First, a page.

by Bonnie Eissner
Most of us—at least those of us who lack scientific training—associate clinical research with the second definition of clinical: cool, analytical, dispassionate. Talk to Marie Cox, D.N.P., clinical assistant professor in the College of Nursing and Public Health, though, and it is apparent that her clinical research is anything but dispassionate.
Dr. Cox studies Huntington’s disease, but not from the point of view of its victims. Rather, she looks at the quality of life of their caregivers. She became interested in the field in the early 2000s when, as the research nurse coordinator in neuroscience at Northwell Health (formerly North Shore-LIJ Health System), she worked on research trials for patients with Parkinson’s disease and Huntington’s disease. She subsequently worked as a nurse practitioner treating patients with these conditions and similar ones.
Huntington’s disease has been called the disease of families. If one of your parents has Huntington’s, you have a 50 percent chance of inheriting the gene. There is no known cure, and the disease, which usually sets in during one’s 30s or 40s, is devastating. Nerve cells in the brain break down over a 10- to 20-year period, resulting in a gradual decline in the ability to reason, walk and speak.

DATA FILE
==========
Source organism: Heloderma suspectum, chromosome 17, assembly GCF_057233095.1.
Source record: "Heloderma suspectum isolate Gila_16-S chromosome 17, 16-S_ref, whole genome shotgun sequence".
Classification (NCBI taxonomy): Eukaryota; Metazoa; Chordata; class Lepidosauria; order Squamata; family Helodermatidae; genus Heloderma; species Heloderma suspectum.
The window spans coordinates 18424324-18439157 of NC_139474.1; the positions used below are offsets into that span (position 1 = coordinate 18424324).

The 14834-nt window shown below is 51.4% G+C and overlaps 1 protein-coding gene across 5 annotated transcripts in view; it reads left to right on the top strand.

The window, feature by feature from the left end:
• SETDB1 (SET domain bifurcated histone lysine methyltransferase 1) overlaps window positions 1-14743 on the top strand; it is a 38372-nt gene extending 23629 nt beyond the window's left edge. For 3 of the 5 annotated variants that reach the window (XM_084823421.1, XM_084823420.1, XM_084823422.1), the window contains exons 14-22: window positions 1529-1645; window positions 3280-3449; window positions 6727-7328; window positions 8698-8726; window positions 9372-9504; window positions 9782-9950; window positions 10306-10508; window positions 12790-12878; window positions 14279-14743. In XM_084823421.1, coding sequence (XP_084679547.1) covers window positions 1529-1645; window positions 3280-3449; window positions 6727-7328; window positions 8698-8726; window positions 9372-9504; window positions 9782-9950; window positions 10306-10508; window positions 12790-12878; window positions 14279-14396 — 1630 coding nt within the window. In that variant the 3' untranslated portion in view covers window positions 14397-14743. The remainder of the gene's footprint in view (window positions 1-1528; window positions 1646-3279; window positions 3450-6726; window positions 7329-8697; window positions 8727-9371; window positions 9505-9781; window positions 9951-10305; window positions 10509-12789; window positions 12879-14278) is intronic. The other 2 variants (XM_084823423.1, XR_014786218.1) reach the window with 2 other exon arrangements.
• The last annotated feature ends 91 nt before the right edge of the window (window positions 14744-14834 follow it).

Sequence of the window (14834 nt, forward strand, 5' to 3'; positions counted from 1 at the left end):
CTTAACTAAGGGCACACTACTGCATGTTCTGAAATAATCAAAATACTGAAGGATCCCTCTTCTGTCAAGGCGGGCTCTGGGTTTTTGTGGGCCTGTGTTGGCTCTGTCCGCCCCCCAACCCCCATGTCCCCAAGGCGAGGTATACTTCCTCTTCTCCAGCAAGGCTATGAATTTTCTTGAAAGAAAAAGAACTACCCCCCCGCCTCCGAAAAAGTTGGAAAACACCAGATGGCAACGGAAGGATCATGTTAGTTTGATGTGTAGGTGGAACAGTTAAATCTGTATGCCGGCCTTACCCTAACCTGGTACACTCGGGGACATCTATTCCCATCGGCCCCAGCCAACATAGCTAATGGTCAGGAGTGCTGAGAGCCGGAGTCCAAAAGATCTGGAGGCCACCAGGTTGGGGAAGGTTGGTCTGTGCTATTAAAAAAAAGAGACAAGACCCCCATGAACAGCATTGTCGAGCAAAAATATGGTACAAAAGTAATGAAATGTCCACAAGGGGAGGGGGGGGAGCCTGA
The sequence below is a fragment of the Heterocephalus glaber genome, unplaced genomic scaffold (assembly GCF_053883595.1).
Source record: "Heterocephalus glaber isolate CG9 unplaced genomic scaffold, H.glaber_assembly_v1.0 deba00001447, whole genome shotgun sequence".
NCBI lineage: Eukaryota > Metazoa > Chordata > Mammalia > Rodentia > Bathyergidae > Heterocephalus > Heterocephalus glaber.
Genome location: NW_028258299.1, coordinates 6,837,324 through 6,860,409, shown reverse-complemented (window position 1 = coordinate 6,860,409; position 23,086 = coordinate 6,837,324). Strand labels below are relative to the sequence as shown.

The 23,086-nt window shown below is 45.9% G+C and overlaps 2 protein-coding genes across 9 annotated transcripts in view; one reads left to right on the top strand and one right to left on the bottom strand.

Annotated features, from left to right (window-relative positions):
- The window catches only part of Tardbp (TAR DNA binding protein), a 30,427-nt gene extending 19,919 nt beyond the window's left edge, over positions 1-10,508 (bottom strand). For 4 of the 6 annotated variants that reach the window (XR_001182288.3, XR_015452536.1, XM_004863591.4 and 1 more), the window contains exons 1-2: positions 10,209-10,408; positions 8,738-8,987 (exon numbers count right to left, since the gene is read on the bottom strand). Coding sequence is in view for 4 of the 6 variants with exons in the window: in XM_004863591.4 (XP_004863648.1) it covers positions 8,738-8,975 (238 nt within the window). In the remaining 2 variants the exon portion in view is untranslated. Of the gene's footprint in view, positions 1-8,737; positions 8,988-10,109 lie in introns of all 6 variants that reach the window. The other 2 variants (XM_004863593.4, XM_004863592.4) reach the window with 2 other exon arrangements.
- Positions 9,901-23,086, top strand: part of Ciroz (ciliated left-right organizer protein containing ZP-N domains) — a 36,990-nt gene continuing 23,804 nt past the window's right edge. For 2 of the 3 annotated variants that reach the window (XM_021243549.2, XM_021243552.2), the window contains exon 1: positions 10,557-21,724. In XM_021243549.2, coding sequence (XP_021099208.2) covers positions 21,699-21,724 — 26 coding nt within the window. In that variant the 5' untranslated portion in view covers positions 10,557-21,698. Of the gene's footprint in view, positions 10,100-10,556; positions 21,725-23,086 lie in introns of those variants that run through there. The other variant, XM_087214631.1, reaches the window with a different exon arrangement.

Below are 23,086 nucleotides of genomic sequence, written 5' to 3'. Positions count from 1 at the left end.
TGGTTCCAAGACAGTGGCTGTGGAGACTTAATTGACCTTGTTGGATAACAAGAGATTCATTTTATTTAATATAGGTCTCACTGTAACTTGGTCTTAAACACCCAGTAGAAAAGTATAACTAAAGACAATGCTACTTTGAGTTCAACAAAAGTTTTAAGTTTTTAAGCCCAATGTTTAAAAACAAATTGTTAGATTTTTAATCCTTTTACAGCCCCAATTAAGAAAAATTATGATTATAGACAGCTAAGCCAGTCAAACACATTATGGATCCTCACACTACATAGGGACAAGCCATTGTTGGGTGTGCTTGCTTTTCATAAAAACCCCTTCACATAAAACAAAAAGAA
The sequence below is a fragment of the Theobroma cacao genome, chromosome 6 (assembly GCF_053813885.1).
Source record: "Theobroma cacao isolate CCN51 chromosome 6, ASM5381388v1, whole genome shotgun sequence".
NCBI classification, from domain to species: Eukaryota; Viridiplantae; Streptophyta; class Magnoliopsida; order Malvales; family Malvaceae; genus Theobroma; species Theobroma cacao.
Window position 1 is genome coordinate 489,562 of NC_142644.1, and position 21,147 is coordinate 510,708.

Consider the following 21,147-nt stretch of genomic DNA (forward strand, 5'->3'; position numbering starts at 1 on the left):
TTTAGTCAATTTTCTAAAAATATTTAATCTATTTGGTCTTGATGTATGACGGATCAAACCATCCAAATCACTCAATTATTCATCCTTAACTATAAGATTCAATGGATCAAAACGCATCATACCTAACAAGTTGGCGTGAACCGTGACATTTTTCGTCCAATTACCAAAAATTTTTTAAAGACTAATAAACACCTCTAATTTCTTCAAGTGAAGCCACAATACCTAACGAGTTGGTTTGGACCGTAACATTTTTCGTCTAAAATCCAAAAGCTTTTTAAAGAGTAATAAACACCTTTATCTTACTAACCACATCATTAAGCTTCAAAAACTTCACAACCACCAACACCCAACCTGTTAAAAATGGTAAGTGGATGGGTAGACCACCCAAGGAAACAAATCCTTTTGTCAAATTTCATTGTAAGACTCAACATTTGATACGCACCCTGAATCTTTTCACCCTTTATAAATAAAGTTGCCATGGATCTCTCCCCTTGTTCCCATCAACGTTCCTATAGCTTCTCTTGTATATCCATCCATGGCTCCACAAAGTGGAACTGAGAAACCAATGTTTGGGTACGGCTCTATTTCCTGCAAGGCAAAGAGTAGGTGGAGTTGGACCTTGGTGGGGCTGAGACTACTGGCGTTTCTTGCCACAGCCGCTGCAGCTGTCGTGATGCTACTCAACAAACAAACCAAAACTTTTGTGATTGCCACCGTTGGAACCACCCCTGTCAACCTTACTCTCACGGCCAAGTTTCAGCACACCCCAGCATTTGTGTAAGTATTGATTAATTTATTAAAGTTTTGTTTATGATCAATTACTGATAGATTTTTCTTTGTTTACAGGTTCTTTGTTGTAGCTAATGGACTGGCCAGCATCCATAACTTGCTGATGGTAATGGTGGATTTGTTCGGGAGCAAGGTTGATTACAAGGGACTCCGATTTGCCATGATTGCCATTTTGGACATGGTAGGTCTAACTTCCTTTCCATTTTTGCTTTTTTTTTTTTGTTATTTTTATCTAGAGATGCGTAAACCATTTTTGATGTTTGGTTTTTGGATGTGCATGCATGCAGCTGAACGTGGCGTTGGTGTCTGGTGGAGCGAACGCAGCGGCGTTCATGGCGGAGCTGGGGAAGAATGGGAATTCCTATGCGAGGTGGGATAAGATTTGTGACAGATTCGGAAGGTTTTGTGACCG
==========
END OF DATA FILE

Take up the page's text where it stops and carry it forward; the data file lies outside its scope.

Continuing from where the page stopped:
Caring for the patient often falls to a family member and the burden can be enormous. The disease is relatively rare—there are about 30,000 cases in the United States—and the victims are often too young to go into traditional nursing homes. Add to that the pain of knowing that a victim’s offspring also have a high likelihood of carrying the gene.
As she began to work in the area, Dr. Cox noticed that “when someone is diagnosed with the disease, it was really the family member that needed a lot of attention—as much as the person diagnosed themselves.”
The observation led her to study the quality of life of Huntington’s disease caregivers. A 2009 survey she conducted among caregivers at four sites indicated a lack in social support services, both for Huntington’s victims and the people—usually family members—who care for them.
That conclusion led Dr. Cox and a colleague, Carol Moskowitz, a consultant at Terence Cardinal Cooke Health Care Center—a skilled nursing facility for Huntington’s disease care—to design their latest study: in-depth interviews with a smaller number of caregivers. “We’re going to ask them questions such as, ‘What works? What do you do to keep that person with Huntington’s disease at home?’” Dr. Cox said. Their ultimate goal is to share the results with families, nurses and other healthcare providers to help them care for persons with Huntington’s disease in the community. They also hope to find ways to reduce unnecessary healthcare expenses by keeping people well supported in the community.
Lowering healthcare costs ties in closely with New York State Governor Andrew Cuomo’s recently announced $45 million Vital Access/Safety Net Provider Program to improve community care for the most vulnerable members of the population.
“You never know what’s going to come out of” qualitative interviews, Dr. Cox said. She is excited by the endless possibilities and the promise of finding “some helpful information to share with the Huntington’s disease community to at least put some comfort into other people’s lives.”